Buying Guide


A : EDGE The sharpened part of the knife blade, from point to bolster). The edge can be straight, serrated, or a combination of the two.

B : SPINE The side opposite the sharpened edge. May feature jimping to serve as a thumb-grip.

C : HANDLE The handle envelops the tang (H) and is usually fastened by rivets or encased in plastic or metal. SOG handles use a variety of materials like GRN, wood, carbon fiber, and more.

D : TIP The third of a blade's tapered end, opposite the handle.

E : POINT The very tip of the knife, the point should be sharp and relatively thin. Used for making incisions, cutting, and carving.

F : BOLSTER/GUARD A piece towards the front of the handle. Typically found on fixed blade knives, the bolster/guard serves several purposes, adding weight, providing balance, and creating a comfortable resting place in the hand.

G : BUTT OR POMMEL The end of a knife is located at the end of the handle, opposite the tip.

H : TANG (NOT PICTURED) The part of the blade that runs from the bolster back into the handle on a fixed blade knife (a full tang runs the entire length of the handle, while a half-tang only runs a part way).


In designing our knives, we make considered and deliberate decisions on which steels to use in accordance with use-case scenarios. We want to ensure we pick the right steel for the right job, and as such we use a small but selective group of steels. In addition most of our knives are cryogenically treated, making them tougher and more wear-resistant.


Typically found on entry-level knives, and focused on providing rust-resistance and good value. Standard quality steels tend to be softer and require regular sharpening to maintain the best performance, but they are capable of holding an edge under most use-case scenarios.

Stainless Steel





Select quality steels contain higher chromium content, maintain their edge better, and require less maintenance overall. A great combination of value and performance, select quality steels are perfect for everyday use.







The best stainless steels come with a cost premium, due to their high chromium content. Additional elements, such as vanadium, are often added to provide superior edge sharpness and retention, as well as enhanced rust resistance. These steels are ideal for more demanding use-cases.





While blade steel often gets all the glory, the handle material for a folding knife, fixed blade knife, or automatic knife is just as important, as it’s how users directly interact with our products. You can be assured that the same amount of care goes into handle material selection as goes into steel choice. Below are some of our featured handle materials.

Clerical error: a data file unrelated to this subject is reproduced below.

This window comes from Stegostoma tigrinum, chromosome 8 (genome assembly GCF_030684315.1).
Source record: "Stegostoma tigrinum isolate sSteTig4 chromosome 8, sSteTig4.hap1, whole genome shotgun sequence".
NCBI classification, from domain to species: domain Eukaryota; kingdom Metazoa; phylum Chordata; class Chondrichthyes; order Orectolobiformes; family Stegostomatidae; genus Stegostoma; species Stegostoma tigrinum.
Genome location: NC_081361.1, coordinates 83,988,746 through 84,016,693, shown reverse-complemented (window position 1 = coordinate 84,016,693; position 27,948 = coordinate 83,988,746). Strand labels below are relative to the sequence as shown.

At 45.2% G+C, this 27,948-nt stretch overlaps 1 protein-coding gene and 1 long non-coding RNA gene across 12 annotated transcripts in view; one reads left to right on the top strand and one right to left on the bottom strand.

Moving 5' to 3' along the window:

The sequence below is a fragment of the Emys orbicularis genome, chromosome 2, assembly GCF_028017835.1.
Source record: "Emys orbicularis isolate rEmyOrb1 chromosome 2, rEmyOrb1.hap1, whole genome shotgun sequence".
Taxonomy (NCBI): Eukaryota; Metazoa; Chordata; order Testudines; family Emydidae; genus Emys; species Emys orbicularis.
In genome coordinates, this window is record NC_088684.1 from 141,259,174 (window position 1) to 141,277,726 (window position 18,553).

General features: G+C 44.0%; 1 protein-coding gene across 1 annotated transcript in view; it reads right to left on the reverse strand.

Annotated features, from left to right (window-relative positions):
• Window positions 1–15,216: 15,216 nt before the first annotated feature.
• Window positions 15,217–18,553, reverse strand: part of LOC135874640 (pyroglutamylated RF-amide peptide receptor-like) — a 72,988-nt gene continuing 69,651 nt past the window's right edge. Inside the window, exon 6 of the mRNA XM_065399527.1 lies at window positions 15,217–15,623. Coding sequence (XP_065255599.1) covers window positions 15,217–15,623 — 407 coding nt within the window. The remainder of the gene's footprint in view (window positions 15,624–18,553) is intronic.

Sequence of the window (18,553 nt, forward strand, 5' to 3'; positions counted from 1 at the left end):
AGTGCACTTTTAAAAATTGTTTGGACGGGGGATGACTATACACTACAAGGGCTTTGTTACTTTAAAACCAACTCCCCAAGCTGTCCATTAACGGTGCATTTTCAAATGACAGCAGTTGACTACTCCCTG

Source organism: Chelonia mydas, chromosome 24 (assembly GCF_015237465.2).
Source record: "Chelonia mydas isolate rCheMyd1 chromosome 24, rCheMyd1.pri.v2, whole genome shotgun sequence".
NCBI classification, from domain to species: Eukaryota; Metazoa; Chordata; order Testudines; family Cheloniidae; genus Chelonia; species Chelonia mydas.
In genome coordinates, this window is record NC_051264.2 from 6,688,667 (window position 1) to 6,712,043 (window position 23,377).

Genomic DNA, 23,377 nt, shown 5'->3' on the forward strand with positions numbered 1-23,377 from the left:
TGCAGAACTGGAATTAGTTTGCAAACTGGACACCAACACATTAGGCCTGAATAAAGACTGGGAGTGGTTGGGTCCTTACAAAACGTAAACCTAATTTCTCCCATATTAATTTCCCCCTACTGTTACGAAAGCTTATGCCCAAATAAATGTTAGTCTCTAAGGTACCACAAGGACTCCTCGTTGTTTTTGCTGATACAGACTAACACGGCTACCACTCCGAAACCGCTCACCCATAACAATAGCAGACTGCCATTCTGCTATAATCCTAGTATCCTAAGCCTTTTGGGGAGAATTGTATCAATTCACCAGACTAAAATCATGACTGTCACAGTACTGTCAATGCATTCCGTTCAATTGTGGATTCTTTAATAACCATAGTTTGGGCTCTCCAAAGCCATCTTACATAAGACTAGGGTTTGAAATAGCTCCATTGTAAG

Glass Reinforced Nylon (GRN) is a high-strength, light- weight, abrasion, and impact resistant thermoplastic polyamide formulation of the family more commonly known as nylon. Often with varying degrees of glass fibers — from13% to 60%, added for extra stiffness. GRN also offers chemical resistance to common chemicals, such as motor oil, transmission fluid, and methanol. GRN allows little thermal expansion.


G10 is a very durable reinforced material that is made up of fiberglass soaked in resin, then highly compressed and baked. This process makes it impervious to liquid and is physically stable under extreme temperature fluctuations. G10 is most commonly black but is available in various colors and typically includes a non-slip finish.


Aluminum comes in many grades. It has good mechanical properties and is one of the most common alloys for general-purpose use, primarily based on its light weight. Aluminum is typically anodized for extra protection and color, with hard anodized coatings offering superior scratch resistance.


Carbon Fiber is a modern composite made from thin layers of carbon strands that are tightly woven and cured under high pressure in resin. This makes for a very strong, smooth. lightweight material.


Natural materials often include wood, leather, and offer a more traditional look. These are typically applied directly onto the liners or tang of the knife.


Linen Micarta is created from soaking layers of linen cloth in resin, then pressing them together. When machined, the edge exposes the strands of linen, providing a knife handle with a softer feel in the hand than G-10. Linen Micarta is somewhat absorbent, developing an elegant patina from use over time.


A knife's blade is more than just the steel used. Coating can also make a huge difference in the longevity of the blade, as well providing an appealing appearance. Below are three major finishes that we use on our knives.


TiNi is short for Titanium Nitride. By far the best coating that can be applied to steel, it is commonly used to increase durability. The TiNi finish is known to be both extremely scratch and peel resistant, and is applied to steel through a unique process of plasma deposition performed in a complete air-sealed vacuum. SOG uses several different colors of TiNi coating: black, carbon, gold, and graphite.


Satin is one of the most popular finishes on production knife blades, showing fine buffing lines with two directional finishes that better display the bevels of a blad


Cerakote finishes are one of the best coatings you can have on a knife. Originally created for use on firearms, Cerakote is a ceramic finish that provides heavy protection against wear, impact, and corrosion.